Rock me, Amadeus.

Miloš Forman deservedly won his second Oscar as Best Director for this raucous, fictionalized tale of the staggering rise and fall of a musical genius.

The film won eight little gold men, including Best Picture, and remains one of the most-entertaining movies to rule awards night.

Tom Hulce is aces as a giddy, giggling enfant terrible, a child-man who seems to tap into a different universe as he delivers stunning musical compositions, before descending into delighted debauchery.

His rival, his face etched in pain and jealousy, is F. Murray Abraham’s Salieri.

It’s a battle for the ages.

One Flew Over the Cuckoo’s Nest

I know why the caged bird sings.

Playing a man pretending to be crazy, Jack Nicholson won the first of his three Oscars as Randle McMurphy, a prisoner who refuses to be held down by restraints — psychical, or of the mind.

The award was a nice makeup for being robbed the year before when his career-best work in Chinatown was nominated, but Art Carney won.

While that detective yarn is my personal all-time favorite, Cuckoo is more than worthy of all its accolades.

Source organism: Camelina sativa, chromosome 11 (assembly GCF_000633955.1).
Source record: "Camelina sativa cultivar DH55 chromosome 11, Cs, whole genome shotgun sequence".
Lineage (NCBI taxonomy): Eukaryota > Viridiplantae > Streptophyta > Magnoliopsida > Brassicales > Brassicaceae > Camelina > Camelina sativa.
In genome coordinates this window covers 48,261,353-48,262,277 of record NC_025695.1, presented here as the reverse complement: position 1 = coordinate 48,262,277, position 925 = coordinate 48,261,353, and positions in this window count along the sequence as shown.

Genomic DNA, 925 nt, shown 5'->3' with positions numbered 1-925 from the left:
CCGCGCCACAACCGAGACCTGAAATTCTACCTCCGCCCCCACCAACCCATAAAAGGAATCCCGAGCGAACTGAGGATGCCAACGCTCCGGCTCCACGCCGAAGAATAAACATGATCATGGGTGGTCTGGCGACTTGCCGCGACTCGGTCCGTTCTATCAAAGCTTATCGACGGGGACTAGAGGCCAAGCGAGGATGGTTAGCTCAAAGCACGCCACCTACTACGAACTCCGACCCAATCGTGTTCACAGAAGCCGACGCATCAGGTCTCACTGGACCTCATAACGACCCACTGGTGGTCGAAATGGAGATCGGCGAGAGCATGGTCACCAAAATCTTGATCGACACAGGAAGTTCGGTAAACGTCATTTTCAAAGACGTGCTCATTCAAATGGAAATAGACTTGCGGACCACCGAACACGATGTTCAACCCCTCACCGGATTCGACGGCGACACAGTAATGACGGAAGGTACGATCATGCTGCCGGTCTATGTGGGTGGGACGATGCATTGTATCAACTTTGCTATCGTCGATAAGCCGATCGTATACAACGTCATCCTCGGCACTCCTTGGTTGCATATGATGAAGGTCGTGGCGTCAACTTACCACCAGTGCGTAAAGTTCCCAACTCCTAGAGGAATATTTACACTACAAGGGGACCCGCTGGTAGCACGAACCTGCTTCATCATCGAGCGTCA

Perfectly mixing dark humor with pain, frustration, and, ultimately, existential horror, director Miloš Forman crafts a classic.



The hippies are alright.

Revolutionary in its day, this Broadway musical turned big-budget film, helmed by two-time Oscar winner Miloš Forman, features an incredibly-deep roster of songs.

John Savage and Treat Williams are two of my favorite character actors, and they nail it as, respectively, uptight farm boy Claude, and blissed-out tribal leader Berger.

One is headed to Vietnam, but gets waylaid by the sights and sounds of the big city.

Meanwhile, the other lives life like McConaughey before McConaughey, only to see things go tragically wrong.

An odd couple, to be sure, but a memorable duo.